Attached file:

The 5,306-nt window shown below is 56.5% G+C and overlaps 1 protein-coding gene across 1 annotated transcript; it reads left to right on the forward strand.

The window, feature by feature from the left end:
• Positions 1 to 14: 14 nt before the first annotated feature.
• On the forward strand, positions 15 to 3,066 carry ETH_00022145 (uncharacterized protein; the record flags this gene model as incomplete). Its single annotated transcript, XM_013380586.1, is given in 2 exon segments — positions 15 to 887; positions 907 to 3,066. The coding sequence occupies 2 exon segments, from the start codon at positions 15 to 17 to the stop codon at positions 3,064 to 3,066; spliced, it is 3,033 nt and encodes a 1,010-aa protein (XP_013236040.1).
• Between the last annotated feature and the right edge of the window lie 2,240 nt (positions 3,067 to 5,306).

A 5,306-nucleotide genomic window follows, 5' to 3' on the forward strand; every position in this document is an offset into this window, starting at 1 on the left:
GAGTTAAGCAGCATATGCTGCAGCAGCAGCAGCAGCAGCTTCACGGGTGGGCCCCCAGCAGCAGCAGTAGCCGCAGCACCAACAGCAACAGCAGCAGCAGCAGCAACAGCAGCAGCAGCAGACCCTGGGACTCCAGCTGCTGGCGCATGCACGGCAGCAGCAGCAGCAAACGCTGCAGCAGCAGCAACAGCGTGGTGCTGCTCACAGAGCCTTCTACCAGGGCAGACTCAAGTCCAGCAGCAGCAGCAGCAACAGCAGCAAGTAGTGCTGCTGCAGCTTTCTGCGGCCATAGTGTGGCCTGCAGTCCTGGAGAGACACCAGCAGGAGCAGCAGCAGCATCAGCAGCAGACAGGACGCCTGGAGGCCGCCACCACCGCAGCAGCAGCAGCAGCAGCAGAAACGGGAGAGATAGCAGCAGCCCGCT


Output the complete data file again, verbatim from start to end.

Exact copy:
The 5,306-nt window shown below is 56.5% G+C and overlaps 1 protein-coding gene across 1 annotated transcript; it reads left to right on the forward strand.

The window, feature by feature from the left end:
• Positions 1 to 14: 14 nt before the first annotated feature.
• On the forward strand, positions 15 to 3,066 carry ETH_00022145 (uncharacterized protein; the record flags this gene model as incomplete). Its single annotated transcript, XM_013380586.1, is given in 2 exon segments — positions 15 to 887; positions 907 to 3,066. The coding sequence occupies 2 exon segments, from the start codon at positions 15 to 17 to the stop codon at positions 3,064 to 3,066; spliced, it is 3,033 nt and encodes a 1,010-aa protein (XP_013236040.1).
• Between the last annotated feature and the right edge of the window lie 2,240 nt (positions 3,067 to 5,306).

A 5,306-nucleotide genomic window follows, 5' to 3' on the forward strand; every position in this document is an offset into this window, starting at 1 on the left:
GAGTTAAGCAGCATATGCTGCAGCAGCAGCAGCAGCAGCTTCACGGGTGGGCCCCCAGCAGCAGCAGTAGCCGCAGCACCAACAGCAACAGCAGCAGCAGCAGCAACAGCAGCAGCAGCAGACCCTGGGACTCCAGCTGCTGGCGCATGCACGGCAGCAGCAGCAGCAAACGCTGCAGCAGCAGCAACAGCGTGGTGCTGCTCACAGAGCCTTCTACCAGGGCAGACTCAAGTCCAGCAGCAGCAGCAGCAACAGCAGCAAGTAGTGCTGCTGCAGCTTTCTGCGGCCATAGTGTGGCCTGCAGTCCTGGAGAGACACCAGCAGGAGCAGCAGCAGCATCAGCAGCAGACAGGACGCCTGGAGGCCGCCACCACCGCAGCAGCAGCAGCAGCAGCAGAAACGGGAGAGATAGCAGCAGCCCGCT